Text: Genesis 3:8b-17
“Knowledge of Good & Evil”
It would seem to me that knowledge of good and evil would be a good thing, but God forbids the man and the woman from enjoying the fruit of the tree of the knowledge of good and evil (Genesis 2:17).
I did a little digging and found out that many serious students of the Bible think the phrase “good and evil” is a Hebrew idiom for “everything.”
(In the same way, we might say “the tree of near and far,” meaning “everywhere.”)
That makes sense to me.
It also helps me begin to unravel why avoidance of this tree was so important. Only God knows everything, so to eat of that tree was to pretend to be God. We humans are still nibbling at that tree!
This week’s text shows just how messed up life becomes when we try to be God.
It also shows us that God means business. After all the fancy footwork by the man and the woman (Genesis 3:10-13), God spells out what happens when we do not trust God’s word. There is something of consequence for everyone: serpent, man, woman.
These verses (Genesis 3:14-19) sound like an effort to explain some of the hardships of life (a broken relationship with creation—3:14-15, an increase of pain and loss of stature—3:16, and the toilsome nature of work—3:17-19).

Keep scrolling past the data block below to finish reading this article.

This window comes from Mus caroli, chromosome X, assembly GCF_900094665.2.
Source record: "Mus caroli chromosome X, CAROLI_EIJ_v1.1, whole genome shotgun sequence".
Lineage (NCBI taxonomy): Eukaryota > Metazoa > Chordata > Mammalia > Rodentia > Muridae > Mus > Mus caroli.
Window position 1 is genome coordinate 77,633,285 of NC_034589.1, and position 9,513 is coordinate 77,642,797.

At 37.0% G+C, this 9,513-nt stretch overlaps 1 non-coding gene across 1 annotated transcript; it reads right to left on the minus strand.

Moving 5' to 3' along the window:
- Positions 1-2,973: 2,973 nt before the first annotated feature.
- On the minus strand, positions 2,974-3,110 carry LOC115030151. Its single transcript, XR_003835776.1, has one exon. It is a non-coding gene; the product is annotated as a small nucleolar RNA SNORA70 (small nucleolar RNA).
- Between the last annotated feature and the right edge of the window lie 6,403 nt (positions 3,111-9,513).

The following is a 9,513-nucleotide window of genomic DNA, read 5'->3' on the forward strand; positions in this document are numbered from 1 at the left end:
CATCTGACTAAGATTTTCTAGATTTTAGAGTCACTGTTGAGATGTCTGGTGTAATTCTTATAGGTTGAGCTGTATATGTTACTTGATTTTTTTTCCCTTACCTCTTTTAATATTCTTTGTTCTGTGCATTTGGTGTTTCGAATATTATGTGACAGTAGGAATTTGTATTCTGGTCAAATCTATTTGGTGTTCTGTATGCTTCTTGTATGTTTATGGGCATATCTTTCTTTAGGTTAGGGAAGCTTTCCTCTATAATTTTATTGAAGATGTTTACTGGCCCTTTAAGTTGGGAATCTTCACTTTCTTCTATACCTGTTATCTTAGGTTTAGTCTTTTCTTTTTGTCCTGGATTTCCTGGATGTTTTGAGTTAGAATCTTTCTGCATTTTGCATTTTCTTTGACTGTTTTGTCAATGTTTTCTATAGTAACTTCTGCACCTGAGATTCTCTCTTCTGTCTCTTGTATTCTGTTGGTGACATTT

It is an issue with which we are always dealing: why bad things happen to good people and why good things happen to bad people.
Do we find comfort in this explanation in Genesis as to why bad things happen to “bad people”?
Before we get too carried away in these ponderings, we do well to recall the words of Jesus: “(God) makes the sun rise on both the evil and the good and sends rain on both the righteous and the unrighteous” (Matthew 5:45). That sounds like a level playing field. None of us is God, neither the good nor the bad.
There is good news in the midst of this bad report card for the man and the woman.
Even though they try to hide from God (Genesis 3:8), God does not cut off communication with them. There is a divine prevenient grace that continues to reach toward them even when they have done wrong and when they try to disappear from God’s radar.
This might be a good time to remember that the names “Adam” and “Eve” (that come later in this story) means “ruddy, from the red clay, human being” and “life-giver.” Mercy! This could be our story!
What Someone Else Has Said:
In The Sacred in Music (Westminster John Knox), Albert Blackwell wrote: “We follow Calvin here in understanding our fallen condition as the result of our ‘seeking more than was granted.’”
As you prepare this lesson, let your prayer begin: “O God, can we start over?…”